Boi Quoc Vo, 30, of Anaheim, pleaded guilty to a criminal information charging him with one count of trafficking in counterfeit documentation. Vo's sentencing is scheduled for March 3, 2014. He faces a maximum penalty of 20 years in prison and a fine of up to $250,000, or twice the gain or loss resulting from the scam, whichever is greater. The case is being prosecuted by the U.S. Attorney's Office for the Central District of California. The guilty plea is the latest development in a probe by U.S. Immigration and Customs Enforcement's (ICE) Homeland Security Investigations (HSI).
According to the plea agreement, Vo obtained legitimate electronic discount coupons Kohl's issued to customers who signed up for the retailer's email marketing service. Vo admitted he altered security features in the coupons, which were designed to prevent their duplication and repeated use. He then made thousands of copies of the coupons and sold them on eBay, employing several different accounts with user names that concealed his identity.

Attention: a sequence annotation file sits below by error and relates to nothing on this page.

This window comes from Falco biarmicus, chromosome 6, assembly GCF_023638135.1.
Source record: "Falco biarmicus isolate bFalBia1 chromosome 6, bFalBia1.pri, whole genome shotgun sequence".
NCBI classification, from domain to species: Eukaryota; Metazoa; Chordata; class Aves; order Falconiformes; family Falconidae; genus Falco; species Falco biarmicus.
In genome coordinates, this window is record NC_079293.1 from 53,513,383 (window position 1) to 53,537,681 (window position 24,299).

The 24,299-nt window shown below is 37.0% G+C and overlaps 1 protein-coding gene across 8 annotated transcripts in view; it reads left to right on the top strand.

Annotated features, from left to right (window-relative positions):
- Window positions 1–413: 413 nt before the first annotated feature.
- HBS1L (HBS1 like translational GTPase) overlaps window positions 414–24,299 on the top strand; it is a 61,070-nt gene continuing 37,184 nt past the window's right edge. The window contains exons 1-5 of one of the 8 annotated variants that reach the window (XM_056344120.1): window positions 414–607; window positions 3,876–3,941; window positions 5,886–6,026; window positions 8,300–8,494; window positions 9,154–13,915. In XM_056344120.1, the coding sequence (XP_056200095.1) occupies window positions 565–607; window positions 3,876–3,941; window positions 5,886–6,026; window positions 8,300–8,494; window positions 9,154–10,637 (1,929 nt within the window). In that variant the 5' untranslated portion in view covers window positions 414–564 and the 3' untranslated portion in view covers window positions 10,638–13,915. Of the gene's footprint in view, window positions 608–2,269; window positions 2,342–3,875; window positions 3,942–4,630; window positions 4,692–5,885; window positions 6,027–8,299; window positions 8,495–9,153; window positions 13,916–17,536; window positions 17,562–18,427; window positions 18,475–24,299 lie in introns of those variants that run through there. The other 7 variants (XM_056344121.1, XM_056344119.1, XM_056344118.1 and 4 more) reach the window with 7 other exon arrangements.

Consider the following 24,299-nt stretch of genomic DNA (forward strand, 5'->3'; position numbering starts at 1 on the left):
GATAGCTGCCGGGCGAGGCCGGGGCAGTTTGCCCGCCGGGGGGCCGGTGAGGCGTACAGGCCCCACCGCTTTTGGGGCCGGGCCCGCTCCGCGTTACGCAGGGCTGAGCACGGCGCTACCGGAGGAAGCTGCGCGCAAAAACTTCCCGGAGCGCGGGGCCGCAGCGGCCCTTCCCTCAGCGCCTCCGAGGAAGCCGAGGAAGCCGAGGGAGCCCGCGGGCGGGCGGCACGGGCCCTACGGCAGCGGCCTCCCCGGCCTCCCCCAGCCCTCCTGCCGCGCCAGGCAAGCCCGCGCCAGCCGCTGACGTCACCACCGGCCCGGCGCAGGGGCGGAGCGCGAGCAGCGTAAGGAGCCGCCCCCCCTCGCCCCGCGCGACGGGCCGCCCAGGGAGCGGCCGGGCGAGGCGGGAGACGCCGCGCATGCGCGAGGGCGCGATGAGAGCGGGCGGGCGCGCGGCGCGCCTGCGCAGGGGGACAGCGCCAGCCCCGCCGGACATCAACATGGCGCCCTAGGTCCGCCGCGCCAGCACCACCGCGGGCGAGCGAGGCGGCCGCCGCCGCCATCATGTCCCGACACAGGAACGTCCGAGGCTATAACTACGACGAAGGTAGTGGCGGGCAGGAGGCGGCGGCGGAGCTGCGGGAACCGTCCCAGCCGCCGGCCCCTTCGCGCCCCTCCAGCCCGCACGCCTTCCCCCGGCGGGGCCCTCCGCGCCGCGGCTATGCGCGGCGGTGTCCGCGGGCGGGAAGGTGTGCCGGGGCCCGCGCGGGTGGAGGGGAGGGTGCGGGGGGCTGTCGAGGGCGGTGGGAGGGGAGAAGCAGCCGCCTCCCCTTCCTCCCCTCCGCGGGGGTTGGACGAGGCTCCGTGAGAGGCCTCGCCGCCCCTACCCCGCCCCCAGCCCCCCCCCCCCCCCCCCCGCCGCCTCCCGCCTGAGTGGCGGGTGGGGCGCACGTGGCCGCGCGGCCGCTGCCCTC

"It's common to encounter intellectual property cases related to phony products, but this is the first time we've come across a scheme locally involving counterfeit store coupons," said Claude Arnold, special agent in charge for HSI Los Angeles. "Regardless, the consequences of these schemes are the same – the criminals profit while legitimate companies pay the price."
In the plea agreement, Vo admits he made approximately $93,000 from the sale of the counterfeit coupons.
The probe into the scam began last year after the HSI-led National Intellectual Property Rights Coordination Center in Virginia received a lead linking Vo to the possible sale of counterfeit coupons. As the case moved forward, Orange County-based HSI special agents worked closely with eBay and loss prevention personnel from Kohl's.